Scarlet fever is a highly contagious infectious disease that probably has existed for thousands of years. Ancient texts from China and other parts of the world have described symptoms resembling those of scarlet fever. In the 5th century BC, Hippocrates documented a patient with a reddened skin and fever. Centuries later, in 1553, the Sicilian physician Giovanni Filippo Ingrassia provided a more detailed account of the disease, coining the term “rossalia” to refer to its characteristic rash. In the 17th century Thomas Sydenham called the disease “scarlatina” and noted the characteristic sore throat, fever, and rash.
The exact cause of the disease, however, continued to remain elusive. A breakthrough came in 1924 when the American bacteriologists George and Gladys Dick demonstrated that scarlet fever was linked to a specific strain of bacteria that produced a toxin responsible for the scarlet rash. This discovery paved the way for the development of effective treatments. The development of antibiotics allowed for a better understanding of the causative bacteria, Streptococcus pyogenes, and its treatment. Penicillin and other antibiotics became effective treatments for the disease.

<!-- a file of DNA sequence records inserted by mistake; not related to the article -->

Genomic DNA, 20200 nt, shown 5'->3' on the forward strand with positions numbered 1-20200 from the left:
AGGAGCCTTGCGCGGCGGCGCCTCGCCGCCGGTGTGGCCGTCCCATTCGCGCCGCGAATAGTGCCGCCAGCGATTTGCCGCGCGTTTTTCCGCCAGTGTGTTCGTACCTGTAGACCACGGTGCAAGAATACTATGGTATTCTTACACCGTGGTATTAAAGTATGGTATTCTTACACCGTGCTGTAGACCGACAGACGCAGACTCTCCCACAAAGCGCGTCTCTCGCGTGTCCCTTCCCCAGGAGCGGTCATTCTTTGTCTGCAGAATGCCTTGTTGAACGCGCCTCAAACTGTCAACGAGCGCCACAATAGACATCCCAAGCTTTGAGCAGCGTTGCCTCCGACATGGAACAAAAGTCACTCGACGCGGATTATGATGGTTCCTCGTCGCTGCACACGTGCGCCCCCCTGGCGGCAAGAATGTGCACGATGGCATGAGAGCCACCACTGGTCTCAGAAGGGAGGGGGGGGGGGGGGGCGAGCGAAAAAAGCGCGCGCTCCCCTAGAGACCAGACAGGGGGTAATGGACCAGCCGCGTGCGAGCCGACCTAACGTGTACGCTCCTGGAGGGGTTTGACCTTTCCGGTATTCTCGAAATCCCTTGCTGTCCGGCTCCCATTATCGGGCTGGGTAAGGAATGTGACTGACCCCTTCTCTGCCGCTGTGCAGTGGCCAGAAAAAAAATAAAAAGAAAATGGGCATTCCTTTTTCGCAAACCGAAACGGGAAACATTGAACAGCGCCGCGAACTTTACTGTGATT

The incidence of scarlet fever declined significantly in the mid-20th century with the widespread use of antibiotics, improved hygiene practices, and better living conditions. Scarlet fever is now relatively rare in developed countries. However, complications such as rheumatic fever and glomerulonephritis can still occur if left untreated. Also, some parts of Europe and Asia have seen resurgences of scarlet fever in the 21st century. Today, scarlet fever is a treatable disease. But it remains a part of medical history and serves as a reminder of the importance of public health measures in preventing the spread of infectious diseases.